The 2008/09 recession in historical perspective
Personal consumption is the largest component of GDE, about half, so its collapse (in real terms) can bring down the economy even with the other two large components increasing. But of the latter investment, which is the next largest component accounting for about one-third of GDE, is very likely to follow private consumption. Private investment has been anemic as the oil boom dissipated late last year and public investment usually falls when the government is in financial trouble, again because the oil boom fizzled out last October. Government consumption may have increased (the numbers are out on the CBI website and show increase in nominal terms but I have not checked them to see if they increased in real terms). A definitive determination of the state of the economy in 2008 (1387) must await the publication of the national accounts data by Bank Markazi.
Iran will not be in the minority if the national accounts data do show a recession by any means. Brazil’s economy shrank by more than 7% last year. But, like Brazil, the countries that had negative growth generally experienced loss in their exports due to the global decline in demand. Iran’s export earnings did not really fall. Even if they did, there would be no reason for the economy to shrink because Iran’s (oil) exports do not directly affect employment. Our export sector does not employ many people. The government certainly had enough money to keep demand up, but it did not. It chose instead to fight inflation, which I think played a major role in bringing down the economy.
Declines in private incomes and expenditures of the order of magnitude indicated by the survey results for 1387 are unprecedented. Here is a graph of GDP and Private Consumption per capita that gives the full history of fluctuations in Iran since 1959:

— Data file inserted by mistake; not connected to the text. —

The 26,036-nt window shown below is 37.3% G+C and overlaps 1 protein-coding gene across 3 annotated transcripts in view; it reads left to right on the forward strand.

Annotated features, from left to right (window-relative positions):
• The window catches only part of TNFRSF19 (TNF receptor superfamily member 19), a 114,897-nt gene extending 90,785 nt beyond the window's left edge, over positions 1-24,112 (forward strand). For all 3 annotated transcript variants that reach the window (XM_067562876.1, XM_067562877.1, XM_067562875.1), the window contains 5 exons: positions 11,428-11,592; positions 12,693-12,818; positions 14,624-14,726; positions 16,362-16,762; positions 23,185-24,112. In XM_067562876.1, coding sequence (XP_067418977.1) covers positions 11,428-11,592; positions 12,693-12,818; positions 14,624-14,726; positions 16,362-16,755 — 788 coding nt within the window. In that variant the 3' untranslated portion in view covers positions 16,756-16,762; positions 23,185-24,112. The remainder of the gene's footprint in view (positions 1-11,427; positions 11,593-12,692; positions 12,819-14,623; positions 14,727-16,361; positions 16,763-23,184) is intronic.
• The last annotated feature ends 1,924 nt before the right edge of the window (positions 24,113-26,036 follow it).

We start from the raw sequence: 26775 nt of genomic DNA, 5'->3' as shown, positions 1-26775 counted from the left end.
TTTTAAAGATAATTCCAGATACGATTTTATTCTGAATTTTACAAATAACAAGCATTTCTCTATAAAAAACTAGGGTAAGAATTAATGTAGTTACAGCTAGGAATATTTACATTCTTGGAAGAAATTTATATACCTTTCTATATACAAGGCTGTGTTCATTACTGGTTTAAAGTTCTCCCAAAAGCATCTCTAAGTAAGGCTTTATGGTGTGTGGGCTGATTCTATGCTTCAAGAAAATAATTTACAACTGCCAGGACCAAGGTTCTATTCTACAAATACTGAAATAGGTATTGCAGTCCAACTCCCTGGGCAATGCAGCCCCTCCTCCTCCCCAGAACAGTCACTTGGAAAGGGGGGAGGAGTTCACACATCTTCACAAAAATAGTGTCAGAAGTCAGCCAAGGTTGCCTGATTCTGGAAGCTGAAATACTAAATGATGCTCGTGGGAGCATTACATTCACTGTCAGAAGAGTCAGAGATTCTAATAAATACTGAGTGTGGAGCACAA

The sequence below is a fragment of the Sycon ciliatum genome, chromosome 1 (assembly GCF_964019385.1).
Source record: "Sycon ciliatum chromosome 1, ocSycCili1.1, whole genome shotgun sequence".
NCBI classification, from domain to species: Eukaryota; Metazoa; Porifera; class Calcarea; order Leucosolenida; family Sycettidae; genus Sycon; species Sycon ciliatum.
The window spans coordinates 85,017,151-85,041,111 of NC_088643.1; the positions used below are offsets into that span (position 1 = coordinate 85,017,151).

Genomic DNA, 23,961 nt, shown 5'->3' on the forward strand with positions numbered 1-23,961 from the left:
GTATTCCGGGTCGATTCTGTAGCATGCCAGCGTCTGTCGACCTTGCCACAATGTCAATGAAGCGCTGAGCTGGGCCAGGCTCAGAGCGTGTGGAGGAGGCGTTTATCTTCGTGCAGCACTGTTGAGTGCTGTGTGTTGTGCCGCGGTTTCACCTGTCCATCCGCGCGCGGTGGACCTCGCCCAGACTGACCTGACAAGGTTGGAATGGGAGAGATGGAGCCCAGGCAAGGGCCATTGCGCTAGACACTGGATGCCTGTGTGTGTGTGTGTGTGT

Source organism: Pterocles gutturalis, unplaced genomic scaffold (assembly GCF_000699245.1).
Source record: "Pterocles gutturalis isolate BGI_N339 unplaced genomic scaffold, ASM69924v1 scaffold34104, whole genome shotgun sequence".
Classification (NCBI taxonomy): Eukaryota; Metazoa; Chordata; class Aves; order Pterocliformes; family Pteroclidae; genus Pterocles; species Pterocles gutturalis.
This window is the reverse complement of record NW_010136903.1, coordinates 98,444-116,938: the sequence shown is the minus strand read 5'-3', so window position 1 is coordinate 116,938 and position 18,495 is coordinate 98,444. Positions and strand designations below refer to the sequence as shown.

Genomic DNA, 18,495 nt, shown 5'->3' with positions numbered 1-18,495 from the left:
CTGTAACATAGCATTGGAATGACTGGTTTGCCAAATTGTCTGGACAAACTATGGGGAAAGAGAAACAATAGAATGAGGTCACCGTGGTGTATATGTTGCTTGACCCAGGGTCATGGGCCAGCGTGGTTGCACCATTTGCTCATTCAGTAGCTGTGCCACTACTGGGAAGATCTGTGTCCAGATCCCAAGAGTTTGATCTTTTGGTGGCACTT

- GDP and Private Consumption per capita in 1997 rials (x1000)
As the graph shows fluctuations in GDP per capita tend to be far greater than in private consumption. The most recent decline in consumption, however, which took place in 1995 (about 3%) was not accompanied by a drop in GDP per capita. But the decline in consumption for last year, once it is incorporated in the national accounts, is likley to be twice as large and may well pull down the GDP with it. The release of the GDP data is not too far away, I hope, so we do not have to speculate for long. Which makes me wonder: how do people who have to make economic decisions–the private sector–deal with the uncertainty? Would it not be nice if the government let people know how the economy is doing more quickly to keep everyone up to date? You may say that they do provide the information that people really care about–the rate of inflation–quick enough. The rest is just for the nerds!